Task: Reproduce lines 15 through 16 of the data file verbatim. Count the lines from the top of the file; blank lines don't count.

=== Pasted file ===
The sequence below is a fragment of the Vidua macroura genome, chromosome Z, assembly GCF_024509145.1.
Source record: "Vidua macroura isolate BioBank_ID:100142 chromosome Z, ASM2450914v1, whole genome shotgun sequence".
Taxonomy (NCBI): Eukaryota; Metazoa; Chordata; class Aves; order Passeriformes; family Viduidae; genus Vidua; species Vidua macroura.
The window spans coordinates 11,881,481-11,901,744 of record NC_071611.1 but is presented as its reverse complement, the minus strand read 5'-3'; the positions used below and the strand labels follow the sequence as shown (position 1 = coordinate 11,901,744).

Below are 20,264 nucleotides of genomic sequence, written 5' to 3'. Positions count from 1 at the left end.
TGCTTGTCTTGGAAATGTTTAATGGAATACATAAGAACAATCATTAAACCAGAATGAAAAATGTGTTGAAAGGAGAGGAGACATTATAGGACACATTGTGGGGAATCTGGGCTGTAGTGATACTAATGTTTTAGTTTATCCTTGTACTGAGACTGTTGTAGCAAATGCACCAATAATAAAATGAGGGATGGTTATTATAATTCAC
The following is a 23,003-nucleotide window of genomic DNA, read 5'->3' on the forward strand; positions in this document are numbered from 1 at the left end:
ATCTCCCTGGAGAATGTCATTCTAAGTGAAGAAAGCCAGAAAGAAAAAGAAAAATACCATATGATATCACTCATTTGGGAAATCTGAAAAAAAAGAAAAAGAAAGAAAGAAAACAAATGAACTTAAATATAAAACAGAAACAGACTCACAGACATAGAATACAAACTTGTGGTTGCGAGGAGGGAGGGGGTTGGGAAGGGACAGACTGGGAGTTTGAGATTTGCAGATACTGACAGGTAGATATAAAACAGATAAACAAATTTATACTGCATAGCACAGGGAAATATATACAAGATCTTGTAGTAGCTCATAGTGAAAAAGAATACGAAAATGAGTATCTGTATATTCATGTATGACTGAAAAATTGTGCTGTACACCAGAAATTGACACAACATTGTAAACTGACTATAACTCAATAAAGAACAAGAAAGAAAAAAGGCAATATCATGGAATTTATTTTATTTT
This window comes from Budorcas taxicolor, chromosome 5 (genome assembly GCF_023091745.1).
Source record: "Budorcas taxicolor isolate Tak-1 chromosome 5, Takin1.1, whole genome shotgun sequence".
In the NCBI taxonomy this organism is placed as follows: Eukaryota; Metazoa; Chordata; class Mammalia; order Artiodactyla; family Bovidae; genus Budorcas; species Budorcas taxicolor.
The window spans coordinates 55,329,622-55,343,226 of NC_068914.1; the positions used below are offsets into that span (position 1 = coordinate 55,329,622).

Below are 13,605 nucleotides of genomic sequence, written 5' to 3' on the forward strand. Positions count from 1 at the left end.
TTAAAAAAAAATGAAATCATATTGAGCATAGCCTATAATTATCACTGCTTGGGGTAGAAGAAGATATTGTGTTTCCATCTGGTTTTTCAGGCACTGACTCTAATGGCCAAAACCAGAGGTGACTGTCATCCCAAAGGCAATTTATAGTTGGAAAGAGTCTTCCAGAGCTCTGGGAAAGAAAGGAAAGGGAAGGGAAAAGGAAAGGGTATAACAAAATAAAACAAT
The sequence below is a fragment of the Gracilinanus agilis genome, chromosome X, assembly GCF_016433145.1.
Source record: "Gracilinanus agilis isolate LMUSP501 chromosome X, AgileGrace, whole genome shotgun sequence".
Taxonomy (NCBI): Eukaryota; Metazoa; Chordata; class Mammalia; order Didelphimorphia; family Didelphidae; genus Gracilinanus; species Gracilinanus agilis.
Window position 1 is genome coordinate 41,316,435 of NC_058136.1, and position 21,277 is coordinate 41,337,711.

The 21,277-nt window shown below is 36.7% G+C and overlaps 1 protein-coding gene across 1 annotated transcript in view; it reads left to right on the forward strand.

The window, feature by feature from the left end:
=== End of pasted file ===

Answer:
The sequence below is a fragment of the Gracilinanus agilis genome, chromosome X, assembly GCF_016433145.1.
Source record: "Gracilinanus agilis isolate LMUSP501 chromosome X, AgileGrace, whole genome shotgun sequence".